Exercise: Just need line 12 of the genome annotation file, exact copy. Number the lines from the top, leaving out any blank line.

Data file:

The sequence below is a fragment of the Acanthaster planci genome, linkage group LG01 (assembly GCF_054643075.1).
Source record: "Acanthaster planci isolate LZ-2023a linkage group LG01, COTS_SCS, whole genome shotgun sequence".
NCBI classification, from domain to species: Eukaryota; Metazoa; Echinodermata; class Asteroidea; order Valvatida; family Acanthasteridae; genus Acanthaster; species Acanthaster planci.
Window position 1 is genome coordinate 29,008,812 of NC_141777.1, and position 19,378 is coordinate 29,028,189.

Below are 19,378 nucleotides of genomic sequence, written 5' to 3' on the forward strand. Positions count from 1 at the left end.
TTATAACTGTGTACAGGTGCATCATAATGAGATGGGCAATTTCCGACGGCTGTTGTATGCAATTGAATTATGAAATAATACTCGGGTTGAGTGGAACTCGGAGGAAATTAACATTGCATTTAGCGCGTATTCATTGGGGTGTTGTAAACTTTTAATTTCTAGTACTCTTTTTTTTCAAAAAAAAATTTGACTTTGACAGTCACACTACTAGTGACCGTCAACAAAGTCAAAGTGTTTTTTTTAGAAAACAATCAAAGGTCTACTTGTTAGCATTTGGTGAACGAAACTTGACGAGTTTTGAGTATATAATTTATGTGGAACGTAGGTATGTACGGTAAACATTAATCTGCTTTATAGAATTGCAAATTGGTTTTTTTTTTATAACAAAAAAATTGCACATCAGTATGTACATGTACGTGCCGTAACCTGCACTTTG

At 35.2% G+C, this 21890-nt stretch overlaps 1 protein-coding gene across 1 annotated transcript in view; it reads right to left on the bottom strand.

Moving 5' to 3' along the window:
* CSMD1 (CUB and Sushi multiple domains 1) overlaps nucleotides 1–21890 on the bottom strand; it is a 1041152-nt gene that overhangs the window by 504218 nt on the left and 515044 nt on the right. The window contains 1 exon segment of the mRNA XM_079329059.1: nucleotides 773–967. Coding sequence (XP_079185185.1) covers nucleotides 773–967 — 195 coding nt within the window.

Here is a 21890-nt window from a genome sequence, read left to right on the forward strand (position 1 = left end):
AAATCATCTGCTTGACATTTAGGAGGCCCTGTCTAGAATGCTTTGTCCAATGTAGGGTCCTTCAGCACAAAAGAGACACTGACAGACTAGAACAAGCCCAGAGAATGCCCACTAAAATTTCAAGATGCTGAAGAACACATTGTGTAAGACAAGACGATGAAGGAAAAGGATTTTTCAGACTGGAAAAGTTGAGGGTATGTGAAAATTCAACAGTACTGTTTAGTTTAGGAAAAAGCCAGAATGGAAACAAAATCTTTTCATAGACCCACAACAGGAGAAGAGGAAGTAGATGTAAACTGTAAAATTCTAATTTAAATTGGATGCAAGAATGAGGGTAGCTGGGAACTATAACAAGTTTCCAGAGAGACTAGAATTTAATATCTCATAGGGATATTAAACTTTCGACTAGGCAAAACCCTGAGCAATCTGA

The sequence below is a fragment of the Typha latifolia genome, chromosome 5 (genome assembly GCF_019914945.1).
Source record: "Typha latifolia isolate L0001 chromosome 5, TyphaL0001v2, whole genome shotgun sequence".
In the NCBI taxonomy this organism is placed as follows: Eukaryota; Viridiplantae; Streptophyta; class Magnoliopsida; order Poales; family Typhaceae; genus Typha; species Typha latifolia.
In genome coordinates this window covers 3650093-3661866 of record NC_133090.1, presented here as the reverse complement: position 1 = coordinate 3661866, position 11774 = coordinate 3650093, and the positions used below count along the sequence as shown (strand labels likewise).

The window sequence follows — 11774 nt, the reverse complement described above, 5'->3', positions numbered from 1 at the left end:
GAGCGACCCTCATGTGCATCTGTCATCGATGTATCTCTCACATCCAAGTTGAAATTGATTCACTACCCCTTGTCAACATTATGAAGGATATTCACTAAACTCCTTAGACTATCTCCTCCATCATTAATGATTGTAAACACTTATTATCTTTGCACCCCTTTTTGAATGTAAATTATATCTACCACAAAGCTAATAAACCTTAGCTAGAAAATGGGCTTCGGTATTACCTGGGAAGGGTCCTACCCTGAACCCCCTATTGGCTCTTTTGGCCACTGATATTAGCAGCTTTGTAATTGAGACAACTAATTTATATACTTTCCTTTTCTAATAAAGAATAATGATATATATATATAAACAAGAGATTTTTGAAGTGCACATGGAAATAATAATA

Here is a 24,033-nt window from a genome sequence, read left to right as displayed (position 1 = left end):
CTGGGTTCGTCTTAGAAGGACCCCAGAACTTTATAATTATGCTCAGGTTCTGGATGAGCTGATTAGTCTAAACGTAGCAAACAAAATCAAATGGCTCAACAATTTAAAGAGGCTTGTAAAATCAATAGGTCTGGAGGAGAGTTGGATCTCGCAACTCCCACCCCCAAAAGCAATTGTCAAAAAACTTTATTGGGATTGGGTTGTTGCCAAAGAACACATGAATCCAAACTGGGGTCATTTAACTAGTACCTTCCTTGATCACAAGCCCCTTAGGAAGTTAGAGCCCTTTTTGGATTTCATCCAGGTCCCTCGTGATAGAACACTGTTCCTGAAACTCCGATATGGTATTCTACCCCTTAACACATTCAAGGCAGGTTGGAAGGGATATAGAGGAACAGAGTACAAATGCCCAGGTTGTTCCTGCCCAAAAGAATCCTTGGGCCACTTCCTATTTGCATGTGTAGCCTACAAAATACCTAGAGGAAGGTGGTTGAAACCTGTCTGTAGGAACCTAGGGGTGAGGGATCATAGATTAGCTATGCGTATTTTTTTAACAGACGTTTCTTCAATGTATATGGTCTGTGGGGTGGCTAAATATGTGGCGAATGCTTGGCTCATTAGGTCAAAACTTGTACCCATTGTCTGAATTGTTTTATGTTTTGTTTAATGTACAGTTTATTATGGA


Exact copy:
The sequence below is a fragment of the Typha latifolia genome, chromosome 5 (genome assembly GCF_019914945.1).